Inspections, Compliance, Enforcement, and Criminal Investigations
Tenacore Holdings, Inc. 26-Jul-04
Department of Health and Human Services
Public Health Service
Los Angeles District
RETURN RECEIPT REQUESTED
|July 26, 2004||
Peter J. Bonin
Chief Executive Officer
Tenacore Holdings Inc.
647 E. Young Street
Santa Ana, CA 92705
Dear Mr. Bonin:
During an inspection of your firm located in Santa Ana, California, from May 17 to 24, 2004, our investigator determined that your firm repackages, relabels, and distributes Pulse Oximeter probes, Ultrasound, and Taco transducers. These products are devices as defined by Section 201 (h) of the Federal Food, Drug, and Cosmetic Act (the Act) [21 U.S.C. 321(h)].
Our inspection disclosed that the devices are adulterated within the meaning of Section 501(h) of the Act [21 U.S.C. 351(h)], in that the methods used in, or the facilities or controls used in, repackaging and relabeling your devices are not in conformance with the Good Manufacturing Practice (GMP) requirements under the Quality System Regulations, as specified in Title 21, Code of Federal Regulations (CFR), Part 820, as follows:
1. Failure to establish, maintain, and control a quality system that is appropriate for specific devices manufactured [21 CFR 820.20]. For example,
- Management with executive responsibility has not established a policy and objectives for, and commitment to, quality, as required by 21 CFR 820.20(a).
- No quality plan defining the quality practices, resources, and activities relevant to devices that are designed and manufactured has been established or implemented, as required by 21 CFR 820.20(d).
- No quality system procedures and instructions have been established and implemented, as require by 21 CFR 820.20(d).
- No procedures for conducting management reviews, as required by 21 CFR 820.20(c).
- No management representative has been appointed or documented to ensure that quality system requirements are effectively established and maintained and reporting on the performance of the quality system activities to management with executive responsibility, as required by 21 CFR 820.20(b)(3).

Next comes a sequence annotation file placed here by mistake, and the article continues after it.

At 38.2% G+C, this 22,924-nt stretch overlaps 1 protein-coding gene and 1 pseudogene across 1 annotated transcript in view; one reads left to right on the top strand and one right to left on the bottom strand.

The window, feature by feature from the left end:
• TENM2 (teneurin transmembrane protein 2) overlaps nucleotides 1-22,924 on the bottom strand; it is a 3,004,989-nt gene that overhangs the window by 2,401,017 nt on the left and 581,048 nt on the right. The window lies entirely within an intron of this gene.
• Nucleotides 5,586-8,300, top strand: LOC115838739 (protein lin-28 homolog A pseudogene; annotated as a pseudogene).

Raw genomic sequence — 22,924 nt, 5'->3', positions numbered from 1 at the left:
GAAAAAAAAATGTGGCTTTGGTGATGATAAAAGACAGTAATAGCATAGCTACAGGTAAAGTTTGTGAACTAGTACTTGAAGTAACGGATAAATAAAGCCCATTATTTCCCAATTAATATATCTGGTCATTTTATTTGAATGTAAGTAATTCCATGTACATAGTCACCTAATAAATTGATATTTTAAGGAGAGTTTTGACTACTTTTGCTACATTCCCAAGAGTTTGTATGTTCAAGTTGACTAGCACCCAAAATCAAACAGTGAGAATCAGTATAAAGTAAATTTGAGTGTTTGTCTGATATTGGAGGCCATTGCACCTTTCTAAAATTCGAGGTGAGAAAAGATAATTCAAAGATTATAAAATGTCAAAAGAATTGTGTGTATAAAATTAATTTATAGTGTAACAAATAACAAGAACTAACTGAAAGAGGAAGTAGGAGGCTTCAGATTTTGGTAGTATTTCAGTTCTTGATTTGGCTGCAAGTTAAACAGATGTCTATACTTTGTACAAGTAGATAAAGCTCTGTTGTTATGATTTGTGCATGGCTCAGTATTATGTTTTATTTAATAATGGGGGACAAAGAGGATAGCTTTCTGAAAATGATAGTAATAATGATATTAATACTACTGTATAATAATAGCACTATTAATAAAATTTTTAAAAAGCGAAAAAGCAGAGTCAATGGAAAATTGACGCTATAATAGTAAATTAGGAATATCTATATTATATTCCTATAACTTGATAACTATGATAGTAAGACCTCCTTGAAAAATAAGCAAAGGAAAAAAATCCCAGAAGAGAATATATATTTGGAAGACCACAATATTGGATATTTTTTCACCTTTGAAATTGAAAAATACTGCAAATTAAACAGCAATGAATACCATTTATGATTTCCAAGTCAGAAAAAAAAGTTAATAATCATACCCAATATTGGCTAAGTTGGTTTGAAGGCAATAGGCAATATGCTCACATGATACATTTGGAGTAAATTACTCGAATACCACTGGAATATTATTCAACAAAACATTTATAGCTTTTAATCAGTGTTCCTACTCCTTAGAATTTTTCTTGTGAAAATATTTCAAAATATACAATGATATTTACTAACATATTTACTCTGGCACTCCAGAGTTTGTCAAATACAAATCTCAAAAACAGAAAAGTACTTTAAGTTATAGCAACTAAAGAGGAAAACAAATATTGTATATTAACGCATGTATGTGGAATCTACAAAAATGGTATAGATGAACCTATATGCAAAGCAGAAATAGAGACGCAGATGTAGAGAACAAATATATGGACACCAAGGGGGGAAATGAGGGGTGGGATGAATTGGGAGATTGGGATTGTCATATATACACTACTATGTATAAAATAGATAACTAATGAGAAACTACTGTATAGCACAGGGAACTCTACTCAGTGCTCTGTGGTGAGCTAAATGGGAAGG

2. Failure to establish and implement procedures for receiving, reviewing and evaluating complaints by a formally designated unit to ensure that all complaints are processed in a uniform and timely manner [21 CFR 820.198]. Additionally, no Medical Device Reporting (MDR) procedures have been established to determine whether a complaint represents an event which is required to be reported under 21 CFR Part 803.
3. Failure to establish procedures for implementing corrective and preventive action [21 CFR 820.100].
4. Failure to maintain the device master record for repacking and relabeling specifications, including methods and processes used [21 CFR 820.181 (d)].
5. Failure to establish and maintain procedures for the control of storage areas and stock rooms for product to prevent mixups, damage, deterioration, contamination, or other adverse effects pending use or distribution and to ensure that no obsolete, rejected, or deteriorated product is used or distributed [21 CFR 820.150(a)].
6. Failure to establish and implement procedures for acceptance or rejection of incoming product to ensure that all acceptance activities are inspected, tested, or otherwise verified as conforming to specified requirements [21 CFR 820.80].
7. Failure to establish and implement procedures for conducting quality audits and failure to conduct and document audits to verify that the quality system is effective in fulfilling the quality system objectives [21 CFR 820.22].
8. Failure to establish and maintain procedures to ensure that all purchased or otherwise received product and services conform to specified requirements [21 CFR 820.50].
This letter is not intended to be an all-inclusive list of deficiencies at your facility. It is your responsibility to ensure adherence to each requirement of the Act and regulations. The specific violations noted in this letter and in the Form FDA 483 issued at the conclusion of the inspection may be symptomatic of serious underlying problems in your firm’s manufacturing and quality assurance system. You are responsible for investigating and determining the causes of the violations identified by the FDA. If the causes are determined to be systems problems, you must promptly initiate permanent corrective actions.
Federal Agencies are advised of the issuance of all Warning Letters pertaining to medical devices so that they may take this information into account when considering the award of contracts. Additionally, no remarket submissions for devices to which the GMP deficiencies are reasonably related will cleared until the violations have been corrected. Also, no requests for Certificate For Exportability will be approved until the violations related to the subject devices have been corrected.
You should take prompt action to correct these deviations. Failure to promptly correct thee deviations may result in regulatory action being initiated by the Food and Drug Administration without further notice. These actions include, but are not limited to, seizure, injunction, and/or civil penalties.
You should notify this office within fifteen (15) working days of receipt of this letter of the specific steps you have taken to correct the noted violations including an explanation of each step being taken to identify and prevent the recurrence of similar violations. If corrective action cannot be completed within (15) working days, state the reason for the delay and the time within which the corrections will be completed.
If you have any questions regarding this letter, please contact Mariza M. Jafary, Compliance Officer at 949-608-2977.
Your written reply should be addressed to:
Director, Compliance Branch
Food and Drug Administration
Irvine, CA 92612-2446
Alonza E. Cruse